As I transcribe these early records, and especially when I find non-European last names, I often wonder if I’m wasting my time, meaning whether the name stayed intact so that descendants can find it in future generations – that would be future generations from then…not from now.
The first records I have of the Honyost family are related to the war of 1812. Today, I found two World War I draft registrations for Honyoust family members.
Account of Losses Sustained by the Oneidas and Tuscarora in Consequence of their Attachment to the United States in the Late War – Transcription of a document drawn up in Nov-Dec 1794 on Oneida from the Timothy Pickering Papers, 1758-1829; Vol 62: Letters and Papers of Pickering’s Missions to the Indians, 1792-1797, p 157-166a. Frederick S. Allis, Jr., editor http://www.angelfire.com/tx4/oneida/page4.html
Columns are York Currency, unknown, Dollars
Oneidas – Bear Tribe
8.Konwagalet, sister of deaf Honyost to be given to Honyost 6.2.0
Records #2 and 3:
WWI Draft Registration Cards – 1917-1918 – registered as Indian
Daniel David Honyoust b 1878 registered in Oneida Co., NY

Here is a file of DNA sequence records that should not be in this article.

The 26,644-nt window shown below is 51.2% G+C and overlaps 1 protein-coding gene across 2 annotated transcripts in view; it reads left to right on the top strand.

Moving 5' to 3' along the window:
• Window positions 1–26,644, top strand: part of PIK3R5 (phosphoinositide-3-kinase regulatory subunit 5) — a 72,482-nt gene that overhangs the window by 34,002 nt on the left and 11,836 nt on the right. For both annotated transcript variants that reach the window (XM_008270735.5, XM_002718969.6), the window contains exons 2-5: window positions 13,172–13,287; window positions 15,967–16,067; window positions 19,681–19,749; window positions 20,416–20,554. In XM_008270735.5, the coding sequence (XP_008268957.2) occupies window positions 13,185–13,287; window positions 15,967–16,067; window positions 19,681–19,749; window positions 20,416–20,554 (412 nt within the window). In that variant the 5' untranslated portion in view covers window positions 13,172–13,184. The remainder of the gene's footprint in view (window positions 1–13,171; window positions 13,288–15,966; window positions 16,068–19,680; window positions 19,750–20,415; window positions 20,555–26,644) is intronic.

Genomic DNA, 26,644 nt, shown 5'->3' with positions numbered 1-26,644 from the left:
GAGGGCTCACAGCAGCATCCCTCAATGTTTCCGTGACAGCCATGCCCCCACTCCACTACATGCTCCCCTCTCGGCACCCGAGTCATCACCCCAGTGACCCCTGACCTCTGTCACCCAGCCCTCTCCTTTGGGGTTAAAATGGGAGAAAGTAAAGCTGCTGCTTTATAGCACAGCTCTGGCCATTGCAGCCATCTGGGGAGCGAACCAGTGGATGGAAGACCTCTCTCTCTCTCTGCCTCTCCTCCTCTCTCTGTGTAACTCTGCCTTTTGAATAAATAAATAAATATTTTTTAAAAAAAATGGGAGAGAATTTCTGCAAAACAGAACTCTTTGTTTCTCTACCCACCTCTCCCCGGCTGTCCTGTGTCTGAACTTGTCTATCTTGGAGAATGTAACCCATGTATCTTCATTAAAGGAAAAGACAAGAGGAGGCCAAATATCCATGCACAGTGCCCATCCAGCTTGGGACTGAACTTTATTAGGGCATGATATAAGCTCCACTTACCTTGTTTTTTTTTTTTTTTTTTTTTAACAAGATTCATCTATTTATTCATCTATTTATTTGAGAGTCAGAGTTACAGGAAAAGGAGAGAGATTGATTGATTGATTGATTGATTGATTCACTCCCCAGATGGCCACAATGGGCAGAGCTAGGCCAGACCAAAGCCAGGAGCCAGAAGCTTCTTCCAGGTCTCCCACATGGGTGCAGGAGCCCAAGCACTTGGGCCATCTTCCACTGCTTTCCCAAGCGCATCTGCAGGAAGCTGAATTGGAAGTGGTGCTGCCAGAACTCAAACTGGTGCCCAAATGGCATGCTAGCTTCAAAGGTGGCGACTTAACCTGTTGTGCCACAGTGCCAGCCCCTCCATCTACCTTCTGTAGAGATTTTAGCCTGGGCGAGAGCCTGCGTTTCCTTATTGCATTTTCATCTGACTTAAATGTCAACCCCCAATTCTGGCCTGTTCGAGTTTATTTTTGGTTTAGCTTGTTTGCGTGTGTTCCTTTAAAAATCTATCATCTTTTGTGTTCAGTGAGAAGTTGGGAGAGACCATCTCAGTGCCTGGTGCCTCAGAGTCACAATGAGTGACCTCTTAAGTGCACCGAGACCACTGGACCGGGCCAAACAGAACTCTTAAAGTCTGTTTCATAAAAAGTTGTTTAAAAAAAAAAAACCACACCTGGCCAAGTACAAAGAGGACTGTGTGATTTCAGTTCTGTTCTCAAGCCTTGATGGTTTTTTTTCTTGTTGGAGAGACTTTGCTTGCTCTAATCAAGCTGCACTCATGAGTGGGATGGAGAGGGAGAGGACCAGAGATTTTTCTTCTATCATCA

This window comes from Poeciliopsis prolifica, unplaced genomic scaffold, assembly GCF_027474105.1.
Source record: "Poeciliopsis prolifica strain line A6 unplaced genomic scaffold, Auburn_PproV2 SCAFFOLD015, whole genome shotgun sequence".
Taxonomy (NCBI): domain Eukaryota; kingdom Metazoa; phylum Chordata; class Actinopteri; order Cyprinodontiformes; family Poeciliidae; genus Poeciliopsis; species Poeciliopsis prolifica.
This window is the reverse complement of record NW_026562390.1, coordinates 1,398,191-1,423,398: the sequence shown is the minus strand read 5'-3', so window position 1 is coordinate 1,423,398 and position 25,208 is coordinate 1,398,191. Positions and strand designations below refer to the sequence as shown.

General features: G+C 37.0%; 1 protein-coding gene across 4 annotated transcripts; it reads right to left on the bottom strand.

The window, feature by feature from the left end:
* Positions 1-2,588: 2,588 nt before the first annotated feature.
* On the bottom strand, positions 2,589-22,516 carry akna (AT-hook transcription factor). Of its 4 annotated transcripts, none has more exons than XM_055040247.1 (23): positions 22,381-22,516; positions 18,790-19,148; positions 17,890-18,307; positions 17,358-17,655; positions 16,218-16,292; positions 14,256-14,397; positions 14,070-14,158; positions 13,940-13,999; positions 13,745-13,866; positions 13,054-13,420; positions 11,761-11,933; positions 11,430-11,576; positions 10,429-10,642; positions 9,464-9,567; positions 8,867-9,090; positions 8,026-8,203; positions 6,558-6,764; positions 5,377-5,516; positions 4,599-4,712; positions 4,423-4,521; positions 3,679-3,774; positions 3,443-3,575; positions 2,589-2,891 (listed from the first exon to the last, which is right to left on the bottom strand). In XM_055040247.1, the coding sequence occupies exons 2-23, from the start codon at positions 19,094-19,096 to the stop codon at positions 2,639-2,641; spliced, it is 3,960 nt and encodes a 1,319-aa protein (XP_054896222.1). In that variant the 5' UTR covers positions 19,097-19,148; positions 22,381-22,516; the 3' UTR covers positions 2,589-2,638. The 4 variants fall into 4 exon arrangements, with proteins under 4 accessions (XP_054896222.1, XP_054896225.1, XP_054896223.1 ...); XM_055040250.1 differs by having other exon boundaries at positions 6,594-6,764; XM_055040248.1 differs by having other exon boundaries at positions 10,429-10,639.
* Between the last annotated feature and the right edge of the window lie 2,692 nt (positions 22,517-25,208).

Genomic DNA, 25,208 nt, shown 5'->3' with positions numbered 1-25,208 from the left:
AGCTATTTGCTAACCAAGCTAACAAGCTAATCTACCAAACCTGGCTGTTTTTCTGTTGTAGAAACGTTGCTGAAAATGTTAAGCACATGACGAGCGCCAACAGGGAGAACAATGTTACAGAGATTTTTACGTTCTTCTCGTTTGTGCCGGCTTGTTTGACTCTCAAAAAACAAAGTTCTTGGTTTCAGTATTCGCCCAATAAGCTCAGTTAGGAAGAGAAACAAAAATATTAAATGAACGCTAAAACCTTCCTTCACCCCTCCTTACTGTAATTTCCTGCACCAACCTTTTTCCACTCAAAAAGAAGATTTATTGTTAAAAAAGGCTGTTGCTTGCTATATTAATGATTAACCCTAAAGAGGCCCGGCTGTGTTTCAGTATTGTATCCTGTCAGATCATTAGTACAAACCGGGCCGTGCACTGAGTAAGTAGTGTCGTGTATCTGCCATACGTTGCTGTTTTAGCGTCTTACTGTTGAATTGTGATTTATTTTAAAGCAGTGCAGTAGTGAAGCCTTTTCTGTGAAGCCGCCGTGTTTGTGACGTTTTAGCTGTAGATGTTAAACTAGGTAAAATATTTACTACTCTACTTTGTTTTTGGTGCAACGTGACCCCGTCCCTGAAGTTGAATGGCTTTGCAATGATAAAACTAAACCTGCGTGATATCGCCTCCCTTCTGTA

Charles Honyoust b 1886 Oneida, NY registered in Niagara Co., NY, works in Lewiston, NY, a farmer
So, indeed, the Honyoust/Honyost name has not only come into the 20th century intact, it continues to be found among the Oneida tribe today. You can read more about this family at this link:
Clearly the Honyoust family knows about their Native heritage, but think for a moment if they didn’t, what a gold mine these early records would be for them. Not only would it confirm their Native Heritage, it would tell them what tribe and even what clan. And not only that, but they would also know that Honyost was deaf. Discovering a piece of information like that about a man born in the 1700s is virtually unheard of!